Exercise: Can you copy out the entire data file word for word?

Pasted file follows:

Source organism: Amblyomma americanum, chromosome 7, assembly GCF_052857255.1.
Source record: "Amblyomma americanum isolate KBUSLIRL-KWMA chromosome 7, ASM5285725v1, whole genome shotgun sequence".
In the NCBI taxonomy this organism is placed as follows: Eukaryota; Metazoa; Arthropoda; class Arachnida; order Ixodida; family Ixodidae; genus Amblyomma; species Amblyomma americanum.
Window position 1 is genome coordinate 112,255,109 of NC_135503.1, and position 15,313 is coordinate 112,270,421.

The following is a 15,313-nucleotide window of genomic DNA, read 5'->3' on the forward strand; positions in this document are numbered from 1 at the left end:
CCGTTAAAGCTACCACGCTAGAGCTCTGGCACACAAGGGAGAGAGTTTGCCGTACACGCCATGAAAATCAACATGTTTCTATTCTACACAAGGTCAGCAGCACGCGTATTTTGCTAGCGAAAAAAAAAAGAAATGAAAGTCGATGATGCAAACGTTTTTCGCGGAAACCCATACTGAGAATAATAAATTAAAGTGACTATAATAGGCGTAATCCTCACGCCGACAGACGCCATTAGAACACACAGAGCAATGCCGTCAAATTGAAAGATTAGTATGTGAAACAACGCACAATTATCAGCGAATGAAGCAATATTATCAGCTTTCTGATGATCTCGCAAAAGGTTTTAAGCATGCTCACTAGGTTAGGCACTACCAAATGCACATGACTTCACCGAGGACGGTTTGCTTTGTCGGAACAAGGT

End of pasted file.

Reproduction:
Source organism: Amblyomma americanum, chromosome 7, assembly GCF_052857255.1.
Source record: "Amblyomma americanum isolate KBUSLIRL-KWMA chromosome 7, ASM5285725v1, whole genome shotgun sequence".
In the NCBI taxonomy this organism is placed as follows: Eukaryota; Metazoa; Arthropoda; class Arachnida; order Ixodida; family Ixodidae; genus Amblyomma; species Amblyomma americanum.
Window position 1 is genome coordinate 112,255,109 of NC_135503.1, and position 15,313 is coordinate 112,270,421.

The following is a 15,313-nucleotide window of genomic DNA, read 5'->3' on the forward strand; positions in this document are numbered from 1 at the left end:
CCGTTAAAGCTACCACGCTAGAGCTCTGGCACACAAGGGAGAGAGTTTGCCGTACACGCCATGAAAATCAACATGTTTCTATTCTACACAAGGTCAGCAGCACGCGTATTTTGCTAGCGAAAAAAAAAAGAAATGAAAGTCGATGATGCAAACGTTTTTCGCGGAAACCCATACTGAGAATAATAAATTAAAGTGACTATAATAGGCGTAATCCTCACGCCGACAGACGCCATTAGAACACACAGAGCAATGCCGTCAAATTGAAAGATTAGTATGTGAAACAACGCACAATTATCAGCGAATGAAGCAATATTATCAGCTTTCTGATGATCTCGCAAAAGGTTTTAAGCATGCTCACTAGGTTAGGCACTACCAAATGCACATGACTTCACCGAGGACGGTTTGCTTTGTCGGAACAAGGT